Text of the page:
By: Ashlei Lien, LMFT
As BIPOC Mental Health Month has come to an end, it's a perfect time for self-reflection and exploring the intricacies of our unique identities. As someone who identifies as half Mexican and half white, I have experienced a multitude of emotions, challenges, and triumphs on my journey to understanding and embracing my heritage. In this blog post, I want to share my personal experiences, particularly focusing on the intersection between mental health and the duality of my cultural background.
The Duality of Identity:
Growing up with a blended heritage has blessed me with a rich tapestry of traditions,
languages, and perspectives. However, it has also presented me with unique challenges, as I often find myself navigating between two distinct cultural worlds. This duality can be both a source of strength and a cause of internal conflict. Struggling to find a sense of belonging and grappling with cultural identity can have a profound impact on mental health.
Cultural Identity and Mental Health:
The pressure to fit into societal norms and conform to certain expectations can be
overwhelming. As a person with mixed heritage, I have encountered instances where I've felt like I didn't fully belong to either side of my cultural background. This feeling of not being "enough"; can lead to identity crises, low self-esteem, and increased vulnerability to mental health issues such as anxiety and depression. And, of course, I was diagnosed with panic disorder at age 20, which was only the start of my lifelong journey with my mental health. It is crucial to acknowledge the importance of cultural identity in mental well-being. Embracing and celebrating our unique heritage can help foster a sense of pride and belonging, promoting better mental health outcomes. However, it's also essential to recognize that the process of self-discovery and acceptance may take time and involve self-reflection, education, and open conversations within our families and communities. That is obviously a lot easier said than done when you think about confronting cultural norms. Shaking up the status quo can have its drawbacks as not everyone is ready for things to be shaken up or discussed. That doesn’t mean to shy away from the conversation, but it does mean that there might be outcomes we cannot foresee, have a support system in place.
Navigating Cultural Expectations:
Being half Mexican and half white means encountering different cultural expectations and norms. Sometimes, these expectations can clash, leading to conflicting emotions and pressures. For instance, on one hand, there might be expectations to conform to the values and traditions of my Mexican heritage, while on the other hand, societal pressures may push me towards assimilating into mainstream white culture. The strain of trying to balance these expectations can have and has had a significant impact on my mental well-being throughout my life. It's essential to remember that there is no "right"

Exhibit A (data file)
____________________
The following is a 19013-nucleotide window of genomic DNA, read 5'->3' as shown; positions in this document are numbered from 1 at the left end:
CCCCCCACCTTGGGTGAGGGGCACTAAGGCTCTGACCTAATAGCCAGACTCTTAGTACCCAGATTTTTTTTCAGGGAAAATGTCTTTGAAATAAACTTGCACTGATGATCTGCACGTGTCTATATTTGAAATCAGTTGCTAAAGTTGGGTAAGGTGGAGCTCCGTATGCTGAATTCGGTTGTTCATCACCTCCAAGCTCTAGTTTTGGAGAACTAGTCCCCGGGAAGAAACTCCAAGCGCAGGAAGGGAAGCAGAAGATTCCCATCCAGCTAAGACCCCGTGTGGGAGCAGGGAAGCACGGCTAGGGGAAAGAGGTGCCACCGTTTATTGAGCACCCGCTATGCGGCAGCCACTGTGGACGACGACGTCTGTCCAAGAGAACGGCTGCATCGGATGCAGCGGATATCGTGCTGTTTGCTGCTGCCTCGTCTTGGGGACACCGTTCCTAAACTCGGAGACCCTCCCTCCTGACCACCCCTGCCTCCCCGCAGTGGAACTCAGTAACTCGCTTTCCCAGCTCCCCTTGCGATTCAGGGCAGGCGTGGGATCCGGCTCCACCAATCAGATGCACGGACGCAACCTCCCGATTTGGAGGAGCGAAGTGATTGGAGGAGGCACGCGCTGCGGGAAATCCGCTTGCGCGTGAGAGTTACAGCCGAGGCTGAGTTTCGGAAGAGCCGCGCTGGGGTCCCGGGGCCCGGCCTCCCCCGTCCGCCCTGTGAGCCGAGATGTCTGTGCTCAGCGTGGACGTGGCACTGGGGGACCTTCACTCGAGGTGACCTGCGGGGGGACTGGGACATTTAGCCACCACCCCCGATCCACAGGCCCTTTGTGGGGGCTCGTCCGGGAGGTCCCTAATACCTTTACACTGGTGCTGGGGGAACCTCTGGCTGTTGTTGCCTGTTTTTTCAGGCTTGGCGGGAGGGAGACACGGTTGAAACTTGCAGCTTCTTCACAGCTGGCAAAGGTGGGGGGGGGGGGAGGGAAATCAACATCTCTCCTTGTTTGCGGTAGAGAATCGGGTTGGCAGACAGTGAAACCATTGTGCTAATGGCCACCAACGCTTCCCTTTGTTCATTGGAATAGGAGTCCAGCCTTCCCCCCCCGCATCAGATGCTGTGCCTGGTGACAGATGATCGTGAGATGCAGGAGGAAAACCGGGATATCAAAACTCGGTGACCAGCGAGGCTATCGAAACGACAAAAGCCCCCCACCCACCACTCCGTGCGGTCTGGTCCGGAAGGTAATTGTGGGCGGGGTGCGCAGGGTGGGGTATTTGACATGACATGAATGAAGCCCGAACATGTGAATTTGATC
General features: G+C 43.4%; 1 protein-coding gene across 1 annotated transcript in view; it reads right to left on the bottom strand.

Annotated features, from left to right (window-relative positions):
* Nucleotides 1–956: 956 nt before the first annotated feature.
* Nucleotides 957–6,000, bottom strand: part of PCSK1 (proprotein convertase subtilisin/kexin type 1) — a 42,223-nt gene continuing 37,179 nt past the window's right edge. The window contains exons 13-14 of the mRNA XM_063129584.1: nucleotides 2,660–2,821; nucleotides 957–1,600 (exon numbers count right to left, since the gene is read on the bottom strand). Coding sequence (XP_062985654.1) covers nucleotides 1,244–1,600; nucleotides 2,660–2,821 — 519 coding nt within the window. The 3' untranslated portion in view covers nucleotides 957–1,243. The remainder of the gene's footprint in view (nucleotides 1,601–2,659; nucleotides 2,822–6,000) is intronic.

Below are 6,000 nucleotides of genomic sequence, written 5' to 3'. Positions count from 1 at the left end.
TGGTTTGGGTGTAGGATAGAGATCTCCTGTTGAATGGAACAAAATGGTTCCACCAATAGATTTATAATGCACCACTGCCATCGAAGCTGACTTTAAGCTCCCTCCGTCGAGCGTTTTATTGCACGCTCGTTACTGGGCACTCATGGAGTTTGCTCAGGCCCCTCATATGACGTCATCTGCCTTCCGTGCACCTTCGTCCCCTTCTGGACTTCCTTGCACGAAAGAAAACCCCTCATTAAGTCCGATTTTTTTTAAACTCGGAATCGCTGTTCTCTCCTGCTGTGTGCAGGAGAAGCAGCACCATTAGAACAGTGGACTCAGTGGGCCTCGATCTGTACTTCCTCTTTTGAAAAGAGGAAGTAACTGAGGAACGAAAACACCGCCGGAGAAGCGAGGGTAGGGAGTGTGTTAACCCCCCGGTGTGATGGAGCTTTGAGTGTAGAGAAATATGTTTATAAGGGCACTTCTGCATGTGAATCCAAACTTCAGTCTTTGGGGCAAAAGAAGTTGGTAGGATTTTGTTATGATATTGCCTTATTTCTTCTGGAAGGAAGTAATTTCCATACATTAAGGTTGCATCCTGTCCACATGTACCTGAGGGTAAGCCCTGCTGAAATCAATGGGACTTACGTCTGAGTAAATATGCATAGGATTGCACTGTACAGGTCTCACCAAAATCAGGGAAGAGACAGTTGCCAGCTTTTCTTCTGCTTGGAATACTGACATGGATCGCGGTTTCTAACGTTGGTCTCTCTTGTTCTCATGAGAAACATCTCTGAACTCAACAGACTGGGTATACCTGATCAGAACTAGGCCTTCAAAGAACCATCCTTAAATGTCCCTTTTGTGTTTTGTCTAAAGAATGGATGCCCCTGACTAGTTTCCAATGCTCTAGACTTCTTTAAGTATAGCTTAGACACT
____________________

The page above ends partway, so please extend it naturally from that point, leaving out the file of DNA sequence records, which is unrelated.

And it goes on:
way to embody your heritage. Embracing the parts of your cultural background that resonate with you and finding a balance that feels authentic to your unique self can be empowering. I used to feel as though I had to prove my Mexican status to others rather than settling into who I know I am regardless of how others think about me.
Embracing Self-Care and Seeking Support:
During BIPOC Mental Health Month, it's crucial to prioritize self-care and seek support when needed. The journey of understanding and embracing your identity can be emotionally taxing. Engaging in activities that nurture your mental health, such as practicing mindfulness, journaling, or connecting with others who share a similar background, can be immensely beneficial. Moreover, reaching out for professional help when necessary is a sign of strength. Mental health professionals who specialize in working with BIPOC individuals can provide a safe and inclusive space to explore and process the complexities of our identities. Seeking therapy or counseling can equip us with the necessary tools to navigate the challenges we may face and strengthen our resilience.
As BIPOC Mental Health Month comes to an end, it is an opportune time to reflect on the
impact our cultural identities have on our mental well-being. Being half Mexican and half white has allowed me to embrace the beauty of diversity within myself, but it has also presented unique struggles. By acknowledging these challenges, celebrating our heritage, and prioritizing our mental health, we can foster a greater sense of self-acceptance and resilience. Let us use this month as a catalyst for change and awareness, working towards a society that embraces and supports the mental health of all individuals, regardless of their cultural backgrounds. Together, we can create a world where everyone feels seen, heard, and valued.